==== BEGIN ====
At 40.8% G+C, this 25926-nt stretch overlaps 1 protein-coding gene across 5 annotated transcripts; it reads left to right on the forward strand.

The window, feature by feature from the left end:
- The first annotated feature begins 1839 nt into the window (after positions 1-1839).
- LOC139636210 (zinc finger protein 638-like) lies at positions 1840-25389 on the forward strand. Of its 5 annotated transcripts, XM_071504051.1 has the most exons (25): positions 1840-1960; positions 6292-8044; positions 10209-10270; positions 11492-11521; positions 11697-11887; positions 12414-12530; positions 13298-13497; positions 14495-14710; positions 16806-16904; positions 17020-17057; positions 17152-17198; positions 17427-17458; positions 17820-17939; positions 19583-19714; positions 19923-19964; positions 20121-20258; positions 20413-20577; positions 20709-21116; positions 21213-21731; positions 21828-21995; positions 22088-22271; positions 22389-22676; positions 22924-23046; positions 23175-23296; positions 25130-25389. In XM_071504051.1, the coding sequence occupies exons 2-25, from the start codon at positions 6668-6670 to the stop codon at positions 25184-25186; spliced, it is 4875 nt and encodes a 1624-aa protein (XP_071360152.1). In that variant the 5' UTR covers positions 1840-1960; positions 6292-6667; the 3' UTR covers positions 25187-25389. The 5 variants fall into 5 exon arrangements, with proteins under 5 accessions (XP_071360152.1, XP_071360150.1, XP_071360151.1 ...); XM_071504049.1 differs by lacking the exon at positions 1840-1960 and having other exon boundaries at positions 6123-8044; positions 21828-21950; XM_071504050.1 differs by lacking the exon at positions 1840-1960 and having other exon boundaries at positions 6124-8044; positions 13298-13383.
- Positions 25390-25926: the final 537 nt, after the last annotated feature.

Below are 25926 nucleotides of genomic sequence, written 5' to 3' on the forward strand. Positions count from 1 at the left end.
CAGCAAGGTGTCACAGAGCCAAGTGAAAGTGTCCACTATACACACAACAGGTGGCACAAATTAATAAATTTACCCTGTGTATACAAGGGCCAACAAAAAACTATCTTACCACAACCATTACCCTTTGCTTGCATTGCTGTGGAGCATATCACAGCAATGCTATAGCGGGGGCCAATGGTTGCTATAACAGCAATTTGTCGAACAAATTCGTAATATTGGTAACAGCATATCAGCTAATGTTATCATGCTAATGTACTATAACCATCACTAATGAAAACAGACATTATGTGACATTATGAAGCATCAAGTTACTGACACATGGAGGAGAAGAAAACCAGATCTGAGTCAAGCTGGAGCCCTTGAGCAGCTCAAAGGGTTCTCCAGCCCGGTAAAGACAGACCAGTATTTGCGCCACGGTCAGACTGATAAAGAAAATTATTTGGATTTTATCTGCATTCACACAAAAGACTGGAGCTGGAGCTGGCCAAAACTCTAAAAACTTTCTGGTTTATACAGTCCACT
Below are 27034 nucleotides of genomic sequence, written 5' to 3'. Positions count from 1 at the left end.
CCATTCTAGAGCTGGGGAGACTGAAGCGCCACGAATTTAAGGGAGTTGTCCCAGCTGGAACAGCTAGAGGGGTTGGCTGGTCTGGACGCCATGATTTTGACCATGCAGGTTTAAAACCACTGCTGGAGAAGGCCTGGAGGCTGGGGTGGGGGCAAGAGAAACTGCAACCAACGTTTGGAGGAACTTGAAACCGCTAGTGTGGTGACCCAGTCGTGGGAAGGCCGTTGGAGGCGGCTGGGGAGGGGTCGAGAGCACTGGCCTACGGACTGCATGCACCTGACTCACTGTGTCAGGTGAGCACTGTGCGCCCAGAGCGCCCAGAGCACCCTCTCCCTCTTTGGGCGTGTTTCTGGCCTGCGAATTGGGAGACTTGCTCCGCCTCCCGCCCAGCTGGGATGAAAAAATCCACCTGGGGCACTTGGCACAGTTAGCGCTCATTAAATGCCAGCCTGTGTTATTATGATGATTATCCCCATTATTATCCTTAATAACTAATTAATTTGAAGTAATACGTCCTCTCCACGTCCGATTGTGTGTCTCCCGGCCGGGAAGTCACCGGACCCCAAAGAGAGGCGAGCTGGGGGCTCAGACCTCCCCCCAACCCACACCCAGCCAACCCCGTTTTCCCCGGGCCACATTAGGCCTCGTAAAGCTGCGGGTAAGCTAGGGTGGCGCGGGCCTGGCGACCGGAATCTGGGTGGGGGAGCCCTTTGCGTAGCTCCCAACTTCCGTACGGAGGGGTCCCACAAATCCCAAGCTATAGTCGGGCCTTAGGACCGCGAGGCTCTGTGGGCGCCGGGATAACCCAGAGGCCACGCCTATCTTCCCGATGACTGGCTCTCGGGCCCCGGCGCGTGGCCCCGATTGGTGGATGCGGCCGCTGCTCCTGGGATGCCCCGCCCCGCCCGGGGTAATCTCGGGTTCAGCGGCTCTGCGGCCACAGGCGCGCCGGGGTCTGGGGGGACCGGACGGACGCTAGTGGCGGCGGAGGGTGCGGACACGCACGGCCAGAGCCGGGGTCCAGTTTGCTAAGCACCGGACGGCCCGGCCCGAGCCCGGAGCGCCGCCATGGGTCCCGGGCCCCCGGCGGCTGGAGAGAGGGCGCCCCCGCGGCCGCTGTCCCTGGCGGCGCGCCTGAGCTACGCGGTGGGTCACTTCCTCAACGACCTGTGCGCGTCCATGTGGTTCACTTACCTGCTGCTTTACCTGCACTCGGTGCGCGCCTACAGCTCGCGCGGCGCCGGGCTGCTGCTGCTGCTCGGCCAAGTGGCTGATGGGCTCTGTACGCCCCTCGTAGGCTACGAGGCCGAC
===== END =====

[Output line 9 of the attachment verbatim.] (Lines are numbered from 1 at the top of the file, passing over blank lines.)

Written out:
CCATTCTAGAGCTGGGGAGACTGAAGCGCCACGAATTTAAGGGAGTTGTCCCAGCTGGAACAGCTAGAGGGGTTGGCTGGTCTGGACGCCATGATTTTGACCATGCAGGTTTAAAACCACTGCTGGAGAAGGCCTGGAGGCTGGGGTGGGGGCAAGAGAAACTGCAACCAACGTTTGGAGGAACTTGAAACCGCTAGTGTGGTGACCCAGTCGTGGGAAGGCCGTTGGAGGCGGCTGGGGAGGGGTCGAGAGCACTGGCCTACGGACTGCATGCACCTGACTCACTGTGTCAGGTGAGCACTGTGCGCCCAGAGCGCCCAGAGCACCCTCTCCCTCTTTGGGCGTGTTTCTGGCCTGCGAATTGGGAGACTTGCTCCGCCTCCCGCCCAGCTGGGATGAAAAAATCCACCTGGGGCACTTGGCACAGTTAGCGCTCATTAAATGCCAGCCTGTGTTATTATGATGATTATCCCCATTATTATCCTTAATAACTAATTAATTTGAAGTAATACGTCCTCTCCACGTCCGATTGTGTGTCTCCCGGCCGGGAAGTCACCGGACCCCAAAGAGAGGCGAGCTGGGGGCTCAGACCTCCCCCCAACCCACACCCAGCCAACCCCGTTTTCCCCGGGCCACATTAGGCCTCGTAAAGCTGCGGGTAAGCTAGGGTGGCGCGGGCCTGGCGACCGGAATCTGGGTGGGGGAGCCCTTTGCGTAGCTCCCAACTTCCGTACGGAGGGGTCCCACAAATCCCAAGCTATAGTCGGGCCTTAGGACCGCGAGGCTCTGTGGGCGCCGGGATAACCCAGAGGCCACGCCTATCTTCCCGATGACTGGCTCTCGGGCCCCGGCGCGTGGCCCCGATTGGTGGATGCGGCCGCTGCTCCTGGGATGCCCCGCCCCGCCCGGGGTAATCTCGGGTTCAGCGGCTCTGCGGCCACAGGCGCGCCGGGGTCTGGGGGGACCGGACGGACGCTAGTGGCGGCGGAGGGTGCGGACACGCACGGCCAGAGCCGGGGTCCAGTTTGCTAAGCACCGGACGGCCCGGCCCGAGCCCGGAGCGCCGCCATGGGTCCCGGGCCCCCGGCGGCTGGAGAGAGGGCGCCCCCGCGGCCGCTGTCCCTGGCGGCGCGCCTGAGCTACGCGGTGGGTCACTTCCTCAACGACCTGTGCGCGTCCATGTGGTTCACTTACCTGCTGCTTTACCTGCACTCGGTGCGCGCCTACAGCTCGCGCGGCGCCGGGCTGCTGCTGCTGCTCGGCCAAGTGGCTGATGGGCTCTGTACGCCCCTCGTAGGCTACGAGGCCGAC